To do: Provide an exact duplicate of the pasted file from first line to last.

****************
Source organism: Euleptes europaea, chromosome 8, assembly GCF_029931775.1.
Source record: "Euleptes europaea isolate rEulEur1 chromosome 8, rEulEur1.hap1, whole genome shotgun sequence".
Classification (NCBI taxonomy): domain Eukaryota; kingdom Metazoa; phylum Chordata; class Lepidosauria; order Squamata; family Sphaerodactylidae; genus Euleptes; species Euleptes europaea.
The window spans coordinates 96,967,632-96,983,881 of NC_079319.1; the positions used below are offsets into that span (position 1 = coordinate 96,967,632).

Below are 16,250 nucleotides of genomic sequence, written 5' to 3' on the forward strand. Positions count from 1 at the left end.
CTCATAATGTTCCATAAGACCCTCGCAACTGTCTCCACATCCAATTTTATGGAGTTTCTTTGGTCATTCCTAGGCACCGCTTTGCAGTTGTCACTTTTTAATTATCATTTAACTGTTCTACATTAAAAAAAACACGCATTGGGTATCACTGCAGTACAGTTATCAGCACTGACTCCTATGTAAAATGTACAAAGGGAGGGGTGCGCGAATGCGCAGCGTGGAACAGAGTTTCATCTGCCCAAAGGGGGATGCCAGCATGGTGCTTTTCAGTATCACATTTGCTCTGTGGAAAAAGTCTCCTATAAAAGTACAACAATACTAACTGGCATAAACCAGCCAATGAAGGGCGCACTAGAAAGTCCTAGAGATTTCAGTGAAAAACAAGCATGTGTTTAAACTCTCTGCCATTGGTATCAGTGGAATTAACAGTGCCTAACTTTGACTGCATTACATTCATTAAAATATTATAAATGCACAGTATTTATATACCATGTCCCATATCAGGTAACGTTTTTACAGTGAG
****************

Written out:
Source organism: Euleptes europaea, chromosome 8, assembly GCF_029931775.1.
Source record: "Euleptes europaea isolate rEulEur1 chromosome 8, rEulEur1.hap1, whole genome shotgun sequence".
Classification (NCBI taxonomy): domain Eukaryota; kingdom Metazoa; phylum Chordata; class Lepidosauria; order Squamata; family Sphaerodactylidae; genus Euleptes; species Euleptes europaea.
The window spans coordinates 96,967,632-96,983,881 of NC_079319.1; the positions used below are offsets into that span (position 1 = coordinate 96,967,632).

Below are 16,250 nucleotides of genomic sequence, written 5' to 3' on the forward strand. Positions count from 1 at the left end.
CTCATAATGTTCCATAAGACCCTCGCAACTGTCTCCACATCCAATTTTATGGAGTTTCTTTGGTCATTCCTAGGCACCGCTTTGCAGTTGTCACTTTTTAATTATCATTTAACTGTTCTACATTAAAAAAAACACGCATTGGGTATCACTGCAGTACAGTTATCAGCACTGACTCCTATGTAAAATGTACAAAGGGAGGGGTGCGCGAATGCGCAGCGTGGAACAGAGTTTCATCTGCCCAAAGGGGGATGCCAGCATGGTGCTTTTCAGTATCACATTTGCTCTGTGGAAAAAGTCTCCTATAAAAGTACAACAATACTAACTGGCATAAACCAGCCAATGAAGGGCGCACTAGAAAGTCCTAGAGATTTCAGTGAAAAACAAGCATGTGTTTAAACTCTCTGCCATTGGTATCAGTGGAATTAACAGTGCCTAACTTTGACTGCATTACATTCATTAAAATATTATAAATGCACAGTATTTATATACCATGTCCCATATCAGGTAACGTTTTTACAGTGAG